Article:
,

Customers Know Best – It’s Their Results That Count

Have you discovered Anne Holland’s wonderful website, “Which Test Won?” I discovered it through a recent Gerry McGovern article, “It’s Not What People Say – It’s What They Do;” and – of course – I had to play. Each week, Anne posts two side-by-side test sites. She tells you what specific element or words were being tested (which is important because, most times, it’s hard to see what’s different). Then, you get to pick which one you think tested better.

Now, I am a seasoned web manager. I am off the chart in “intuition” on the Myers-Briggs tests. I had a minor in psychology in college and took counseling courses in grad school. I’ve been known to be pretty cocky about my ability to figure out what my customers want on the web. But you know what? I have picked wrong more often than I’ve picked the winner, on these side-by-side tests. The moral of the story? Customers know best. And it’s their results that count.

This week’s test on Anne’s site is especially intriguing to me. This example came from Sony, and it has an interesting twist. They were testing an email promo with a link to a specific page. In one version, the email says, “Save 25% on the Vegas Pro Production Assistant.” It leads to a page with a banner that says, “Never start Vegas Pro with an empty project again!” The other version switched those two. The email said, “Never start Vegas Pro with an empty project again!” It led to a page with the header, “Save 25% on the Vegas Pro Production Assistant.”

I won’t tell you which version won – go make your own guess and see. But I will tell you that this test puts a new spin on “winning.” Because though one version got more opens and clicks, the other version actually generated more sales. Web designers probably were thrilled with that first version. But I guarantee you that Sony is much more interested in that second version. And, as the evidence showed, so were the customers. It’s not enough to drive the traffic to the web page (though that’s certainly important). It’s whether the customer completes the task that matters.

So, what does this mean for government web managers? Very simple. Learn from your customers. Focus on their results. Find out if they can complete the task. It’s not enough to count hits or clicks or page views and think your customers are successful in using your site. It’s not enough to ask their opinions about the site (because – like in house-hunting – what customers say and what they actually do often are not the same). And it sure as heck isn’t enough for you to sit in your office and think you can guess how your customers will behave. What matters is this: what did your customers actually accomplish? Were your customers successful in completing the task?

I’m not saying this is easy – especially in government. If you’ve got a service like selling stamps or applying for passports or paying taxes – services that start and end online – then you have no excuse. You should be honing in on those start and completion stats, perfecting the wording and steps through usability testing, and interviewing your customers about the experience, routinely. You should know with relative certainty how successful your customers are in completing the task and shoot to improve that percentage.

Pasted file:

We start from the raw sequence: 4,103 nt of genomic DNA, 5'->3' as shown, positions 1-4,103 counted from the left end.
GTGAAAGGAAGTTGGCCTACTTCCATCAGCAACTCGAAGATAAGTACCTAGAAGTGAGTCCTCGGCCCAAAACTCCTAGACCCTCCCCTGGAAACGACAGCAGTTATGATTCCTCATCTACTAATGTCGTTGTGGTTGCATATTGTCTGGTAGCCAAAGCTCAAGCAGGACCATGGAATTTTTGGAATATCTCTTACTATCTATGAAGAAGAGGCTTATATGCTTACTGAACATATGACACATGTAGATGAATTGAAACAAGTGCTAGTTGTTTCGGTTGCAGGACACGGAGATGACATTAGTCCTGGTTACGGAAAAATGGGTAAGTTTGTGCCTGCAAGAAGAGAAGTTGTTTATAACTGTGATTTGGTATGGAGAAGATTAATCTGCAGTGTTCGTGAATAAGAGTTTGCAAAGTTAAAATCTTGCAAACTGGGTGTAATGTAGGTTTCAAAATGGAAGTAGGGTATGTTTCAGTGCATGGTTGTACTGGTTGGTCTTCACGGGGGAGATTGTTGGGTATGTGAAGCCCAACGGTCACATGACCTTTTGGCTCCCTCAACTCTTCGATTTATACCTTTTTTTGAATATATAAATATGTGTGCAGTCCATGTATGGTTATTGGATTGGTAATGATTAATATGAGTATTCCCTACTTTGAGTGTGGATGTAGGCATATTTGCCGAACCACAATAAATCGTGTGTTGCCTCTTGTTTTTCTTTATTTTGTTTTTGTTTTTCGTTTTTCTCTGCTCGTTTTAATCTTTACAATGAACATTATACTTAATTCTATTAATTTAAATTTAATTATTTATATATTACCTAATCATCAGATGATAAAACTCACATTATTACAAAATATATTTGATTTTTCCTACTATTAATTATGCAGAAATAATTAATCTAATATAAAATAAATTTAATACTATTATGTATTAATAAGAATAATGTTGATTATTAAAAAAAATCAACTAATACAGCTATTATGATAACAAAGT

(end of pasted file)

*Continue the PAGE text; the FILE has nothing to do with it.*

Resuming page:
When your service is offering information or the beginning of a process that has to be completed elsewhere, it’s much more difficult to measure results. But it’s not impossible. Several years ago, HUD had a successful web-based kiosk program that provided information about homebuying, low-rent housing, and services for the homeless. How do I know it was successful? Because we hired a researcher (and honestly, it didn’t cost that much) to watch and interview and follow-up with kiosk users all over the country. We looked at their results. And we found that 74% of the 1,500 kiosk users observed (a statistically significant percentage) actually did something with the information they found. We learned which parts of the kiosk content produced the most/best results – and which didn’t. That was really helpful. That enabled us to make our services better, more focused…and drop those that weren’t being used and were only muddying the waters.

Do you have to go hire a contractor to measure your website results? Of course not, though that certainly is one option. There are many ways to observe your customers and measure their results. The point is: do it.

I love Anne Holland’s “Which Test Won?” website. It’s humbling. Every week, it reminds me that it’s the customers – not me – who know best. And it’s their results that count!

Related Posts
Customer Service Mantra: Listen, Respect, Follow

Leave a Comment

4 Comments

Leave a Reply

Profile Photo Candi Harrison

Sadly, HUD ended that kiosk program last year. It really did reach a population that we weren’t reaching through the web. I think at the time they stopped the program it was still getting 400,000 uses a year. With only about 75 kiosks out there, that was a pretty good reach. But the program always was a political football. And so it goes. Maybe it was an idea whose time hadn’t come.

Profile Photo Dan Harris

Excellent post, Candi!
You can learn a great deal about how a particular website serves the needs of its customers, how it compares with expectations, and where it falls short in its support of a successful visit–as long as you’re listening to your customers.
Visitors to federal websites may have different objectives than do visitors to private-sector retail sites (for example); but they have objectives, and they are important.